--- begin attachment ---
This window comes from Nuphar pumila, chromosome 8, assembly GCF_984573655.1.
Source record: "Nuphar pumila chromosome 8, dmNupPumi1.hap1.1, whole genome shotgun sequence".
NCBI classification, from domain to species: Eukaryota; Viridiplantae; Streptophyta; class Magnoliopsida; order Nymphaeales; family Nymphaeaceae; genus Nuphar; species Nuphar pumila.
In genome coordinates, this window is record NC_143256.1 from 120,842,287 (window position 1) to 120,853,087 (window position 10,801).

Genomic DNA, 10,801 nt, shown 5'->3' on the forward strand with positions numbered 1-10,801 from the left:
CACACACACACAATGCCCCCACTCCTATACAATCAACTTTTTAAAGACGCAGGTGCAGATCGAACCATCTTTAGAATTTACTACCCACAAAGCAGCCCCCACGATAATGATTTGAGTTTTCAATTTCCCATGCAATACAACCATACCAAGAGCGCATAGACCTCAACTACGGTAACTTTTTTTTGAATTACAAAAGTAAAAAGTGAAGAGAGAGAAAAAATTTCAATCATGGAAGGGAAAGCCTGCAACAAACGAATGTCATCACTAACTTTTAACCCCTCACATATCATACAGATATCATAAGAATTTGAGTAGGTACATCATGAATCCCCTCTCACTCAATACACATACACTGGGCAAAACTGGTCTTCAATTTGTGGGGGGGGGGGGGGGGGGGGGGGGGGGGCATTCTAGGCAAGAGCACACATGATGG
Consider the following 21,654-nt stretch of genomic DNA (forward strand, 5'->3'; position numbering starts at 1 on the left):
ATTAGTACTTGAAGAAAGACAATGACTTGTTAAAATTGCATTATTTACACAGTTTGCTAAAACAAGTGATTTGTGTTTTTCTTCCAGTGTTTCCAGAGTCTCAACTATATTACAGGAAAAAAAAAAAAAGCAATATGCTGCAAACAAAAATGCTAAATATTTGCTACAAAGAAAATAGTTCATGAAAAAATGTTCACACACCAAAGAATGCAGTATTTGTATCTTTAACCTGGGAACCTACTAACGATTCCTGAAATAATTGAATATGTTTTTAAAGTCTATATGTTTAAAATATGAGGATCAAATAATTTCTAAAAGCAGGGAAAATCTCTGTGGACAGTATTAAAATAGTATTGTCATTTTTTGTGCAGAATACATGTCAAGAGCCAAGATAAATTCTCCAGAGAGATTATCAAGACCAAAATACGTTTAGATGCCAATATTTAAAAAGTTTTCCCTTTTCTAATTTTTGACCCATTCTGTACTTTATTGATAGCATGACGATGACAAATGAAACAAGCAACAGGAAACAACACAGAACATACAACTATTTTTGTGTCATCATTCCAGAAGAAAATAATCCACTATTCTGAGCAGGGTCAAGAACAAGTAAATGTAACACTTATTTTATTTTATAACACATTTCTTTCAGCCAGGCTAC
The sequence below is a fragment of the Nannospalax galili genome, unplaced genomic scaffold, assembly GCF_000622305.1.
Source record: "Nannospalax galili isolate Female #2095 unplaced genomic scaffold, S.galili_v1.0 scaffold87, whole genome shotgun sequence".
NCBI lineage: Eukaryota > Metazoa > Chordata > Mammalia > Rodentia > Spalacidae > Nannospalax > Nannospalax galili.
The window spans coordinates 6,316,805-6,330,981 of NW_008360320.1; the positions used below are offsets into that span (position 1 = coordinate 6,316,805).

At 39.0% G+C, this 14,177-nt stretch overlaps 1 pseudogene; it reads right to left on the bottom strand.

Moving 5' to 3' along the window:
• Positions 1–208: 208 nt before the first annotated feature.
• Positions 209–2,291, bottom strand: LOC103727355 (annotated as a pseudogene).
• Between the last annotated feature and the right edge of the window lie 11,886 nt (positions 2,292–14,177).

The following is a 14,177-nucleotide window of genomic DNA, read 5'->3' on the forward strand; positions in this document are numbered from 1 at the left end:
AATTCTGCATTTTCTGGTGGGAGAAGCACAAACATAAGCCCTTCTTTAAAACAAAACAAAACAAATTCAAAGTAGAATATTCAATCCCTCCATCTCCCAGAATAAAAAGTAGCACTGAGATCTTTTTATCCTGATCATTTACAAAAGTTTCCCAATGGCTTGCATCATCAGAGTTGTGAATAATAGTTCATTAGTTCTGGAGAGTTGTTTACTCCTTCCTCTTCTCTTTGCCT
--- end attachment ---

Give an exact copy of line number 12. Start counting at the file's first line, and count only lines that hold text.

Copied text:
The window spans coordinates 6,316,805-6,330,981 of NW_008360320.1; the positions used below are offsets into that span (position 1 = coordinate 6,316,805).